Good presentations and a lot of information (and anecdotes) shared in these two courses. I hope any constructive criticism is for the betterment of future classes, for the enhancement and clarification, self documentation and completeness so that some good classes can be made better and archivable.
I imagine the Brown's ferry operators chose to begin a manual shutdown prior to conditions progressing to the point at which the Reactor Shutdown System actuated a SCRAM of the reactor which is a more severe transient on the reactor. Had conditions been such at the loss of the pumps that an anticipated event without scram occurred, that would have been a very bad situation and the world woud have been made aware of it.
My first thought for the void was containmen,t should the furnace fail and all the molton glass leaked out in a big spill, But then when that much glass hit that water in the bottom there would no doubt be one big explosion when the water "flashed" to steam. Anyway thanks for a very good lecture over the past two/three weeks.
I see a lot of growing interest in the use of OS in embedded systems. Let me recommend that you folks take a look at the Purdue prof. Dug Comer's project XINU. A great solution for OS base embedded solutions. It's being used unnanounced by many equipment manufactures. An excellend way to get a barebones kernel and develop extentions your self. XINU has now a virtual appliance so we cna learn to build OSs on a Virtual Box or implement it on a LynkSys router.
@Ran "Can you compare your FPGA explanation to that of SOC?"
Thonk of them as th esame in this context -- both could be used to implement hardware accelerators -- both can have processor cores and on-chip memory (the ASIC/SoC can have only a hard processotr core, the FPGA can have hard or soft) -- the extermal microcontroller sometimes hands control or data processing functions over to the ASIC/SoC or FPGA...
Another video -- This one starts with a real news report, then leads into two Australian comedians doing a spoof interview (lots of good lines, but the one I like is "I'm not a botanist") www.youtube.com/watch?v=W77IqQW9xzU
@"Max, have you heard of anyone putting an actual OS on a FPGA."
Yes -- absolutally -- for example you can run the Micrium RTOS uC/OS-II or OS-III on the 32-bit soft processors like Nios on Altera FPGAs or MicroBlaze on Xilinx FRGAs -- and you can run Linux on any sofy or hard core on an FPGA so long as it has an appropriate Memory Management Unit (MMU)
@Ran -- the usual thing is that you hav eth emicrocontroller executing regular code -- then it will pass some data to the FPGA -- tell th eFPGA to deal with uit -- the FPGA will perform humongous amount sof calculations very quickly (the microcontroller can carry on doing its own thing) and then th eFPGA is finished it hand the results back to the microcontroller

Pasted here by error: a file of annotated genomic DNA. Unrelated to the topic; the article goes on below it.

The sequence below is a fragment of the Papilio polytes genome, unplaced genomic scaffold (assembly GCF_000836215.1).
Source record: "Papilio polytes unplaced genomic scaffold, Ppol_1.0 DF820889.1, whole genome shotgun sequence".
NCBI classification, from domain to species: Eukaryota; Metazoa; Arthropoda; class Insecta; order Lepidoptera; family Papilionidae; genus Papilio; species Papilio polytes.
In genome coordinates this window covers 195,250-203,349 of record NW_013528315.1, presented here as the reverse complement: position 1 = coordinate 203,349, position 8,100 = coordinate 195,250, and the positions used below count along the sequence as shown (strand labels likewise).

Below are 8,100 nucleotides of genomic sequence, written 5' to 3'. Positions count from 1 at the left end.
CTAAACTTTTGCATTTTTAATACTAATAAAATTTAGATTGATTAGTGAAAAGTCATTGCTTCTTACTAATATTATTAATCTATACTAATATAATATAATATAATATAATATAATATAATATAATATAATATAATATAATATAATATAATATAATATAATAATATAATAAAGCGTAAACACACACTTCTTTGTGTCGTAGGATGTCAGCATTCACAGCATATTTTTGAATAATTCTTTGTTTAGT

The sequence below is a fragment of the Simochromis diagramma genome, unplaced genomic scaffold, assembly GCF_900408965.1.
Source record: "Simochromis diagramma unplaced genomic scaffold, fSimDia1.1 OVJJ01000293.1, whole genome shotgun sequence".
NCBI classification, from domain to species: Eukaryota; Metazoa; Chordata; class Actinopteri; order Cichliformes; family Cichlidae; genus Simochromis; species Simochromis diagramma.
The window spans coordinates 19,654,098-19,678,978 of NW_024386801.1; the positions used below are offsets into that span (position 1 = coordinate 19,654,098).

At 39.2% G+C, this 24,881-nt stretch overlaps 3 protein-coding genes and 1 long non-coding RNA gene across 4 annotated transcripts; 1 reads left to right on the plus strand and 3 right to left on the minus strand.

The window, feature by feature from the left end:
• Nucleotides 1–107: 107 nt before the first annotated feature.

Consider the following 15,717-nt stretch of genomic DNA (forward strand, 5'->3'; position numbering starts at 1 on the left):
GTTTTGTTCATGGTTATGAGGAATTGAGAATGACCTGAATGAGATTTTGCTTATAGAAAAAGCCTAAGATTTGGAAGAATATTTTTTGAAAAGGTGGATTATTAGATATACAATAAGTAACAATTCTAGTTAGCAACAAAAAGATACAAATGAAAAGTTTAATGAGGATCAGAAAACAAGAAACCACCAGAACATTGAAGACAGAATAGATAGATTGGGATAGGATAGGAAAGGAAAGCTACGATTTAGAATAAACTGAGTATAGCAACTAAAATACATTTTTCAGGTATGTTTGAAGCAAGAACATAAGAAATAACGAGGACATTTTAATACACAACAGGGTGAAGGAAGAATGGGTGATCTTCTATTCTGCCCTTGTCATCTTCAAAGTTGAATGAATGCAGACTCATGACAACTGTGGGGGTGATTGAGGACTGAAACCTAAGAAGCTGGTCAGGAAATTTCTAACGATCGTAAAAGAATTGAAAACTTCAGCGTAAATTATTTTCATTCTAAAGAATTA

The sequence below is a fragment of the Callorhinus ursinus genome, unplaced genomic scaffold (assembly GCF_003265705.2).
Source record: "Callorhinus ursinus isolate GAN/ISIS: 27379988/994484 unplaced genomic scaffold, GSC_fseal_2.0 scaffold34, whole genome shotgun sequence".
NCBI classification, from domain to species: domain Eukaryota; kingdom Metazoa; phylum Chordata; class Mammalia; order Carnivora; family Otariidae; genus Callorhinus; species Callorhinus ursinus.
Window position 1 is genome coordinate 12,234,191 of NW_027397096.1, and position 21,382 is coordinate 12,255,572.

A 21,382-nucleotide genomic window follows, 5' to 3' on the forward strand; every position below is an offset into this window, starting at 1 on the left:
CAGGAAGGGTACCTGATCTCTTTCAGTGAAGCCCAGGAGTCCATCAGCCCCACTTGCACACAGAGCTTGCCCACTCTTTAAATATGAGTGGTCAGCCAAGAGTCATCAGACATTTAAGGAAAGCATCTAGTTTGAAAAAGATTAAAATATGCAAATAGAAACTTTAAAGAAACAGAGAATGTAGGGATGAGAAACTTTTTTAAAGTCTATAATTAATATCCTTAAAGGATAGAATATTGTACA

Tnaks Max, It was a real pleasure attending the past few weeks. It reminds me of my early military training when the most entertaining and effective instructors mixed "war stories" with the lesson material. That was back when some of them had first hand experiece on Lancasters for maritime patrol in the RCAF.
I had a eval board and play with it. there are OA and other comp in diff cells what you can conect them in diff ways as you do in fpga with your cells. there is also the s/w with it to be able to do that.
@Alex - Can you please clarify? I am confused. It was my understanding that next week there would NOT be a presentation. However, your "Curriculum Calendar" web page shows the track titled "System-Level Testing & Debugging" starting on Monday, March 19, which is 3 days from now - not 10 days from now. Where am I going wrong here?
@slk, there was a certain level of confidence when I could single step the code and look at the hardware and register values with a front panel console or debugger through a terminal. Freeze the program and probe the hardware for the trouble.
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Are they robots or androids? We're not exactly sure. Each talking, gesturing Geminoid looks exactly like a real individual, starting with their creator, professor Hiroshi Ishiguro of Osaka University in Japan.
For industrial control applications, or even a simple assembly line, that machine can go almost 24/7 without a break. But what happens when the task is a little more complex? That’s where the “smart” machine would come in. The smart machine is one that has some simple (or complex in some cases) processing capability to be able to adapt to changing conditions. Such machines are suited for a host of applications, including automotive, aerospace, defense, medical, computers and electronics, telecommunications, consumer goods, and so on. This discussion will examine what’s possible with smart machines, and what tradeoffs need to be made to implement such a solution.